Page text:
31 July 2011


So July -- counting yesterday -- looks to be a 140km month.  (Bleck.)  Some of that is a sinus isssue, thankfully responding to treatment; some of that is a couple weeks where exercise outside would have been a "do you want to die?" issue (Humidex of 48 C. Gah.) and some of it is this whole count-the-commute-and-it's-a-50-hour-week thing, which leads to getting home falling over tired when it's hot enough that sleep tends to be fragmented.  (I am starting to think that in another 25 years, people will still cycle 3 seasons in Toronto, but the season they don't cycle in will be the summer.)

So, anyway, yesterday.  55.86 km per the GPS; throw in the round-the-block seat height test and the crawl up to the streetcar stop and it's somewhere a bit ove 56 km.

And it was, so far as I can tell, a really good ride up to the point I blew up; a hot but relatively dry day, nice breeze, having noticed the seat post crawling down I had the seat post back where it should be and everything worked every so much better (except the shoe cleat I'd adjusted *before* noticing the post was down, on the theory that the cleat had crept; I will presumably get it back to the right place eventually...) and no one even tried to squash me.  (A member of a gaggle of Japanese students tried to use me as a way to kill himself in Ashbridges Bay Park, but I'm sensible enough to ride that path at ~15kph with both hands on their respective brake levers, and he failed.)  So, anyway, hit 55 km, legs went from "this is sometimes work" to "I shall scream", and I had (what I thought was) a fit of sense and took the streetcar home from there. (Obviously auspicious; I got on a streetcar that never had more than 12 people total on it, which isn't actually miraculous on a Saturday afternoon but certainly felt that way.)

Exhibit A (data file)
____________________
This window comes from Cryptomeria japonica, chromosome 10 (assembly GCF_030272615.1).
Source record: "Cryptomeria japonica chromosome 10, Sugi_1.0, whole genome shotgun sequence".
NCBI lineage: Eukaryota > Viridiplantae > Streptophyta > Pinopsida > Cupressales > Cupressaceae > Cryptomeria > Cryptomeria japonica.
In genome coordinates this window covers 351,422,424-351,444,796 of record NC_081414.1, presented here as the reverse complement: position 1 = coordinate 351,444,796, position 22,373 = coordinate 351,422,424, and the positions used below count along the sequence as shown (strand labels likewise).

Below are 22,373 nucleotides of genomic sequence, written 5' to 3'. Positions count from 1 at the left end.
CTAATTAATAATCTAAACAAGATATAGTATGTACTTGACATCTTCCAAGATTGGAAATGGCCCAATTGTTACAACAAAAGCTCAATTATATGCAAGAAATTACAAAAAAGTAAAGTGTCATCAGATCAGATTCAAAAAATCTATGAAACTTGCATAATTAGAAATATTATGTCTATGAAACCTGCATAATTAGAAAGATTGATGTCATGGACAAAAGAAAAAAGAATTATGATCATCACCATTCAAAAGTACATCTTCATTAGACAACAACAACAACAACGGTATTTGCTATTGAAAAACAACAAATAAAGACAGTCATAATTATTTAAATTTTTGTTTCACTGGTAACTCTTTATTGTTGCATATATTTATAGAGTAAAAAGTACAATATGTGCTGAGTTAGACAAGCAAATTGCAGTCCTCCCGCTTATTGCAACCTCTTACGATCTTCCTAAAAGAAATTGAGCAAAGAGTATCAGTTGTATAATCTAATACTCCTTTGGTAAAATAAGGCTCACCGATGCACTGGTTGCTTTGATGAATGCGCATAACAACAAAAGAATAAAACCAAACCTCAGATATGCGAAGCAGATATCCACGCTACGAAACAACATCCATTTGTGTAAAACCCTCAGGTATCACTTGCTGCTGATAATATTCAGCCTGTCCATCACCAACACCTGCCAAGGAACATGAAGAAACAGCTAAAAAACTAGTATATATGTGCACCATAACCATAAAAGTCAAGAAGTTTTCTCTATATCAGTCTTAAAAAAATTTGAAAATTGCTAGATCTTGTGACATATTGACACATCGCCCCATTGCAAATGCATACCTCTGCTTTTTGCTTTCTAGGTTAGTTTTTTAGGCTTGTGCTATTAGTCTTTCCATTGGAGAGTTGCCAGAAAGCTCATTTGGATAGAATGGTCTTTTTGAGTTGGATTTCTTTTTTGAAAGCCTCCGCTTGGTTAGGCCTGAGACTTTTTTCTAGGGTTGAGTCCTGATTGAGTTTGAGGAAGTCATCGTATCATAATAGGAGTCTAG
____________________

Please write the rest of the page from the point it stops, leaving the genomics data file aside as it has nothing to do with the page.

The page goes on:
Get home, eat dinner (had ~20 g maple hard candy, ~150g mixed nuts and dried cranberries, ~300g fries on ride, reheated beef and tortilla chips as dinner once home), drink lots (1.2 L water, ~2 L Nuun electrolyte replacement, .5 L iced tea on ride, .5 L lime-and-ribenna + .5 L water around dinner), regular vitamins (taken at breakfast and "lunch") include ~330 mg potassium supplements, ~1.4 g CA/.7 g Mg, go lie down for a bit.  Get up an hour later and both legs cramped badly enough that I made noises that distressed the cat and dry-swallowed ibuprofen, which fortunately mostly worked.

This is becoming a consistent pattern; really bad muscle cramping from rides that don't feel like I'm pushing anything at the time.  (For example, this morning, my left knee, victimized by the cleat misalignment, was mildly sore; from the way it felt yesterday, as I kept stopping and fidling with the cleat alignment, I could expect that.  Same with the sore-if-I-think-about-it stomach muscles; that felt like progress at the time, that I was starting to get ride effort getting up into core muscles.)

Nothing about the actual effort of pedaling felt like it was execessive or enough or "yeah, that's it" until about 55 km, where I (thought I was being) sensible and got on a streetcar in response to strongly twingy pre-cramp sorts of feelings. (and I was being sensible, becuase the cramps would only have been worse if I'd kept going.)

This was not a hard ride; rolling average of 17.2 kph, 607/651 metres elevation gain/loss, total time 277 minutes, 194 minutes moving.  (many stoplights, several pauses.)

But I'm clearly doing something wrong.   Too much distance after a week off?  Not enough carbs?  Some kind of electrolyte balance issue?

17 July 2011

Hanging basket

From early in July, before all the flowers wilted. (There are any number of very tall tiger lilies out there crisping inward from the petal edges.)
No idea what they are; the hanging basket is on my walk home from the subway station.

Not bad for a point-and-shoot.

Partial recovery from torpor

It's been wretchedly hot, and work has been alternating between "sooner than now!" and "twiddle, twiddle, wait for specification" and my general supply of neurons to rub together has been somewhat sub-optimal. So it has taken me awhile to get various things both on the bike and photographed.

Here we have the Experiment being held up by a combination of set brakes (those little dark lines around the brake levers are elastics) and a Click Stand.